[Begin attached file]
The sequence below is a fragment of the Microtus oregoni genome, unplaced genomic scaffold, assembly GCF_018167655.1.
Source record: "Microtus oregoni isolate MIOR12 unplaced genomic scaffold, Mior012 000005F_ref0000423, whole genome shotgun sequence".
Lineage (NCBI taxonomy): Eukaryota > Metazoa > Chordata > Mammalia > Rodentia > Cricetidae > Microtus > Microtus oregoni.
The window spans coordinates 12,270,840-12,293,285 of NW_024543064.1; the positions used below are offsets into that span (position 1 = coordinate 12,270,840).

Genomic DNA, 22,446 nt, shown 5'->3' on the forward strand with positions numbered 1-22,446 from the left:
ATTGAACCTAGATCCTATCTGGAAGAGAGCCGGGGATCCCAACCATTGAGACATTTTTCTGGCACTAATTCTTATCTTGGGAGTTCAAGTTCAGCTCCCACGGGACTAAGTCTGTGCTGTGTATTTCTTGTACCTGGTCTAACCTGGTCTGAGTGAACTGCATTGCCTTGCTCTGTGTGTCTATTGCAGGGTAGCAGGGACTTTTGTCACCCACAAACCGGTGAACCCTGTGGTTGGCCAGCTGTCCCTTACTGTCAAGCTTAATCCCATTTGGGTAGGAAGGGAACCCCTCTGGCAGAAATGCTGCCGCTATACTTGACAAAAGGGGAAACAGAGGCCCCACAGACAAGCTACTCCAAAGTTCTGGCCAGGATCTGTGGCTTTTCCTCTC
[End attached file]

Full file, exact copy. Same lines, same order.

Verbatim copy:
The sequence below is a fragment of the Microtus oregoni genome, unplaced genomic scaffold, assembly GCF_018167655.1.
Source record: "Microtus oregoni isolate MIOR12 unplaced genomic scaffold, Mior012 000005F_ref0000423, whole genome shotgun sequence".
Lineage (NCBI taxonomy): Eukaryota > Metazoa > Chordata > Mammalia > Rodentia > Cricetidae > Microtus > Microtus oregoni.
The window spans coordinates 12,270,840-12,293,285 of NW_024543064.1; the positions used below are offsets into that span (position 1 = coordinate 12,270,840).

Genomic DNA, 22,446 nt, shown 5'->3' on the forward strand with positions numbered 1-22,446 from the left:
ATTGAACCTAGATCCTATCTGGAAGAGAGCCGGGGATCCCAACCATTGAGACATTTTTCTGGCACTAATTCTTATCTTGGGAGTTCAAGTTCAGCTCCCACGGGACTAAGTCTGTGCTGTGTATTTCTTGTACCTGGTCTAACCTGGTCTGAGTGAACTGCATTGCCTTGCTCTGTGTGTCTATTGCAGGGTAGCAGGGACTTTTGTCACCCACAAACCGGTGAACCCTGTGGTTGGCCAGCTGTCCCTTACTGTCAAGCTTAATCCCATTTGGGTAGGAAGGGAACCCCTCTGGCAGAAATGCTGCCGCTATACTTGACAAAAGGGGAAACAGAGGCCCCACAGACAAGCTACTCCAAAGTTCTGGCCAGGATCTGTGGCTTTTCCTCTC